Autobiographical Essay

The following is a “journalistic autobiography” that I wrote in 2010 as part of a fellowship application. 

Looking into her eyes changed the way I see journalism.

On the eve of Holly Dunn’s junior year at the University of Kentucky, she watched as “The Railroad Killer,” Angel Maturino Resendez, killed her boyfriend. Resendez then turned to Dunn, stabbed her, raped her and left her for dead. But unlike his other 16 known victims, Dunn survived.

She is the only one who lived to talk about the pain. I was the journalist she chose to tell that story to.

Seeing the tears well up in her eyes, I began to understand the responsibility that comes with such a story. While the local news outlets reported the horrific crime, my story was the first in which she chose to speak on the record. It was as if she was loaning me this deeply personal experience for me to take care of.

To properly report such a story, I researched narrative writing, traveled across the state to spend time with her, interviewed her friends, researched Resendez and went through several drafts. Two months later, I published a story that showed how this incident provided a positive turning point in her life.

It was a defining moment for me, too. It was the first time I witnessed the power of journalism.

I was only 19 years old, a sophomore working at UK’s daily student newspaper, The Kentucky Kernel. Growing up, my family never subscribed to a newspaper or had done anything worthy to grace its pages, besides the occasional honor roll mention. But I had always known that journalism interested me, and now I knew why.

After the story was published, students, professors and community members sought me out. Many people, including some family and friends, wanted to tell me their own rape experiences and how the story touched them. And partly because of the exposure the story gave her, Dunn was able to start Holly’s House, a resource center for victims of sexual and intimate partner abuse.

Humbled by this experience, I became determined to repeat it. I wanted to bring other stories of emotion, pain and change to light. And since then my life story has involved giving readers glimpses into other people’s life stories, so to properly tell it, let me share with you some of the stories that have made up my life.

While an intern at The Virginian-Pilot, I convinced my editors to let me spend every Tuesday night over three months with a homeless outreach group in Virginia Beach. This resulted in a story examining the often-ignored problem of homelessness in the family-friendly tourist destination. Watching the sun set over the ocean with several members of Virginia Beach’s homeless contingent from under a bridge just beyond the strip of high-end hotels, beach shops and carnival rides also made me realize how fascinating and emotional it is to enter someone’s life and see the world with them.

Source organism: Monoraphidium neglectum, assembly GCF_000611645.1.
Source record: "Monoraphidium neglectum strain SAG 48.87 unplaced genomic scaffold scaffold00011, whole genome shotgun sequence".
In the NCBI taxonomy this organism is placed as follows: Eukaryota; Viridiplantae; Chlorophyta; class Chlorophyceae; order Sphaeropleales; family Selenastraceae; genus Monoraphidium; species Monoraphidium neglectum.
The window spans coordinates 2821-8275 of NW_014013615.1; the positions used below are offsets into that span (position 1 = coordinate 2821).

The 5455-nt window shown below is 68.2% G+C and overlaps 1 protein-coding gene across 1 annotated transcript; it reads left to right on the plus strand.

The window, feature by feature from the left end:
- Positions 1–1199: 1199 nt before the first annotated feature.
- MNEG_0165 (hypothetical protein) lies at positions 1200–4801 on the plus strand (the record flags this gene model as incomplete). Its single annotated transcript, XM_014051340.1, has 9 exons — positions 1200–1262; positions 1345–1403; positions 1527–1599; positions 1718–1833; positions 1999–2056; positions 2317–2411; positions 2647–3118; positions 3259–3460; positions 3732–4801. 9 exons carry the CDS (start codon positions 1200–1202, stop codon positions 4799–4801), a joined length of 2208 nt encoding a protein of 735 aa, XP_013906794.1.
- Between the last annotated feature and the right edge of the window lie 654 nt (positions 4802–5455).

One of the first enterprise stories I wrote for The Bakersfield Californian was an in-depth profile of an Ethiopian doctor, who fled his homeland as a young man when a tyrannical military junta had a hold over the country. After coming to the United States and settling in Bakersfield, he returned to his homeland to open a hospital. My story motivated people to donate thousands of dollars and several pieces of medical equipment to his impoverished hospital a world away.

Also at The Californian, I brought to light the fact that all but one Bakersfield hospital and several physician groups do not do criminal background checks before hiring and credentialing physicians, an error that allowed one doctor charged with driving under the influence and cocaine possession to practice undetected.

I’m proudest of the long-term narrative project I completed, in which I followed four overweight-to-obese young people for close to one year to write about the challenges they faced. The subjects included a 15-year-old grappling with a future of illness and a 16-year-old, who at 480 pounds decided surgery was the only way to save his life. I became a regular member of their lives, accompanying them at home, school and family and church functions. This project also allowed me to delve deeper into multimedia. The newspaper gave the three oldest children voice recorders so that they could record their thoughts while I wasn’t with them. Along with featuring their recordings in the stories, we used them in photo slide shows online.

Most recently, I’ve written for The Louisville Courier-Journal, coming back to the state where I wrote the story that started it all, the story about Holly Dunn.

While at the newspaper, I profiled another shocking crime, though this one has remained unsolved. Sept. 10 marked the 10-year anniversary of when 17-year-old Jessica Dishon disappeared. She was later found dead not far from her rural home.

I tracked down Bucky Brooks, Dishon’s neighbor who was once charged with her murder and who, after spending two years in jail, was freed when the judge declared a mistrial. Brooks and his family had moved three times since he was released, in the hope of not being found. But after combing court documents and talking to sources and former neighbors, I found the family living an hour south on a rural road in a neighboring county.

I left several notes on his door. No one ever answered my knocks.

Then I received a call from his lawyer, a regular source of mine who encouraged him to talk to me. Sitting in the lawyer’s office across from him and his wife, I could see fear and anguish in his eyes as he recounted his story and swore his innocence.

He trusted me to be fair.

Looking into his eyes reinforced my belief in the power of journalism and the trust journalists are given to tell stories. I hope to do this, whether by writing stories myself or by helping others produce them, for the rest of my career.

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